ADSL vs. Cable Modem Semiconductors: There Will Be No Knockout Punch in the Broadband Access Battle, IDC Says
FRAMINGHAM, MA – JULY 11, 2000 – ADSL and cable modems will be able to co-exist in the semiconductor market. The success of one will not come at the expense of another. This is a key message in IDC's new semiconductor report, Worldwide ADSL and Cable Modem Semiconductor Market Forecast and Analysis, 1999-2004.
"The question of cable versus ADSL is a moot one," said Kimberly Funasaki, a research analyst with IDC's Semiconductor program. "Both technologies will have their place in the market. Cable is targeted strictly at the residential market, while ADSL has been targeted at the small office/home office market. Both technologies will have a following; neither will eliminate the other."
Cable modem semiconductors currently outnumber ADSL modems, but that is because cable had a head-start with regard to service deployment and a set standard. Next year, IDC expects the number of ADSL semiconductor shipments to pass the number of cable semiconductor shipments, and through 2004, IDC expects ADSL will grow faster than cable. Specifically ADSL will increase its shipments at a compound annual growth rate (CAGR) of 67% from just under 2 million in 1999 to over 24 million in 2004. During that same time, cable modem chipset shipments will increase at a CAGR of 58% from just over 2 million to nearly 23 million.
ADSL and cable modem semiconductors' success in the broadband access battle will come at the expense of ISDN and V.90 modem semiconductors.
While ADSL will be able to co-exist with cable, within the ADSL market, G.Lite will have a tough time surviving with full-rate ADSL. "When G.Lite was introduced it looked like it had a lot of potential. Its promise of splitterless deployment, lower costs, and lower power consumption are naturally appealing," Funasaki said. "However, in little over a year, full-rate ADSL has caught up considerably, offering splitterless solutions as well, at only a minimal cost premium. To this end, favor has shifted away from G.Lite, and the multimode solution available in the market will be the winner in mass market deployment."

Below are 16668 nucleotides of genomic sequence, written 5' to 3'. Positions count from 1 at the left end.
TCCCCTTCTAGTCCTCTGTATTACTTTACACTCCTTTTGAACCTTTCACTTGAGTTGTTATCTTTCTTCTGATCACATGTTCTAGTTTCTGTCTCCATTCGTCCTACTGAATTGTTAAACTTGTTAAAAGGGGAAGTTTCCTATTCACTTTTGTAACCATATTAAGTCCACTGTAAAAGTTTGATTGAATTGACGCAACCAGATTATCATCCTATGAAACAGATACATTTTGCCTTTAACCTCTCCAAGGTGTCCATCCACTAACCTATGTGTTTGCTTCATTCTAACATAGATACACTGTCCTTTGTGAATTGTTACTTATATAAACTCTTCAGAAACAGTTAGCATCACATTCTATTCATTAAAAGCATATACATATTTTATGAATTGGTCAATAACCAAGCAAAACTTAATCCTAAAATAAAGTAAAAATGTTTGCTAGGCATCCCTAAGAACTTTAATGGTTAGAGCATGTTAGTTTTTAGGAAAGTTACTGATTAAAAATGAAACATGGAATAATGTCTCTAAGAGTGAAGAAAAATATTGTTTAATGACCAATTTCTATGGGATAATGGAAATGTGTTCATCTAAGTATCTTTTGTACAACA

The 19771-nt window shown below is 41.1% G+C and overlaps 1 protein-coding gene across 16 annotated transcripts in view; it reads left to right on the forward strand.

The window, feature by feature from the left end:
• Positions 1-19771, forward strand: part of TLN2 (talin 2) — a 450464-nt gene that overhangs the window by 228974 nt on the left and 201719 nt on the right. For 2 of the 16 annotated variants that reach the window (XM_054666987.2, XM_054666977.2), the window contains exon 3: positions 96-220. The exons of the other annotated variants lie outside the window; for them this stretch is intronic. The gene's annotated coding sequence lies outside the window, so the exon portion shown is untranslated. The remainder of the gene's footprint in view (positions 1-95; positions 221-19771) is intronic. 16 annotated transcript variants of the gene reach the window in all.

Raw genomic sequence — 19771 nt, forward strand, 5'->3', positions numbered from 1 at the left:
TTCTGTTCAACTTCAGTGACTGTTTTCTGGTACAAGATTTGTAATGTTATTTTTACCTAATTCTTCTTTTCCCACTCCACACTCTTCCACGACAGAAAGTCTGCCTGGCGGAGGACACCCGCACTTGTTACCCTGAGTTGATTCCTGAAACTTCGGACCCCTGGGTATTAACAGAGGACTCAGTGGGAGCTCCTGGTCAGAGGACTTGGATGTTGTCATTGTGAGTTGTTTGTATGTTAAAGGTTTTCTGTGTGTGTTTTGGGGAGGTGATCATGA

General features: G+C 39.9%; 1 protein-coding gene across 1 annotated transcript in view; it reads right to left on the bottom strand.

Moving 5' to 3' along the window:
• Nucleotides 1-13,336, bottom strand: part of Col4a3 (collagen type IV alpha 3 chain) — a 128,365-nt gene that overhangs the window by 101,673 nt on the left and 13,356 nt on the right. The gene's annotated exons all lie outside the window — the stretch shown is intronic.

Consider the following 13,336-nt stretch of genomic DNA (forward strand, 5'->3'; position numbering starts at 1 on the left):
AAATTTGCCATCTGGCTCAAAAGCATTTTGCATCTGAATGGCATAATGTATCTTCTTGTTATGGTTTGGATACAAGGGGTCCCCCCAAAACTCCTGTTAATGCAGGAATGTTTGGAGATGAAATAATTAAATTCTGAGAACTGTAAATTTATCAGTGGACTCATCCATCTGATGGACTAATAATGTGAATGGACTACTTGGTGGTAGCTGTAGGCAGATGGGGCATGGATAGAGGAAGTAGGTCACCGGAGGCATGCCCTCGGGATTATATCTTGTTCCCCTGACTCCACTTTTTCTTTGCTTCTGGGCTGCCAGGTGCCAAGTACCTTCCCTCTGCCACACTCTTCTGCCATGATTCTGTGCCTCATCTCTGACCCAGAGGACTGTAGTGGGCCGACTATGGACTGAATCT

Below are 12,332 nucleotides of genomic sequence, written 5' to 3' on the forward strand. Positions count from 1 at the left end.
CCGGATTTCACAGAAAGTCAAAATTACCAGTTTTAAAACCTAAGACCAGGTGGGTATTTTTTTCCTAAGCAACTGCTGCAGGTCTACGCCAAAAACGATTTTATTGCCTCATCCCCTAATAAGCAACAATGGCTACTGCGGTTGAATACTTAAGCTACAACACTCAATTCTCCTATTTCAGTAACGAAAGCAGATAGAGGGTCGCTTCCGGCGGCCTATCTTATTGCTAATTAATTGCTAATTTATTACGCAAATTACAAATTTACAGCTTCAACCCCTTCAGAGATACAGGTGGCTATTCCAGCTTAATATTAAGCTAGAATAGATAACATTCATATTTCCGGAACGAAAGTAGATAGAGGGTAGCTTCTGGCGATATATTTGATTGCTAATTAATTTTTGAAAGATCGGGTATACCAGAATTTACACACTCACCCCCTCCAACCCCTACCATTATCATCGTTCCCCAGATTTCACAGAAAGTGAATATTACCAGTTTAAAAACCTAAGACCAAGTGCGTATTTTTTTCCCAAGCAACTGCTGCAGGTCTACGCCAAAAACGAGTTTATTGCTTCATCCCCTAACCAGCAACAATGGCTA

IDC recently published Worldwide ADSL and Cable Modem Semiconductor Market Forecast and Analysis, 1999-2004 (IDC #B22448). This report analyzes how the two technologies are faring in the broadband access battle. The report discusses trends in each market and forecasts full-rate ADSL, G.Lite, and cable modem semiconductor revenues by product through 2004. The report also forecasts cost and bill of materials per modem by product as well as ADSL and cable modem chipset shipments. To purchase the report, contact Patrick Steeves at 1-800-343-4952, ext. 6787 or at firstname.lastname@example.org.
IDC delivers dependable, relevant, and high-impact data and insight on information technology to help organizations make sound business and technology decisions. IDC forecasts worldwide IT markets and technology trends and analyzes IT products and vendors, using a combination of rigorous primary research and in-depth competitive analysis. IDC is committed to providing global research with local content through more than 500 analysts in 43 countries worldwide. IDC's customers comprise the world's leading IT suppliers, IT organizations, and the financial community. Additional information can be found at http://www.idc.com.
IDC is a division of International Data Group, the world's leading IT media, research, and exposition company.
# # #
All product and company names may be trademarks or registered trademarks of their respective holders.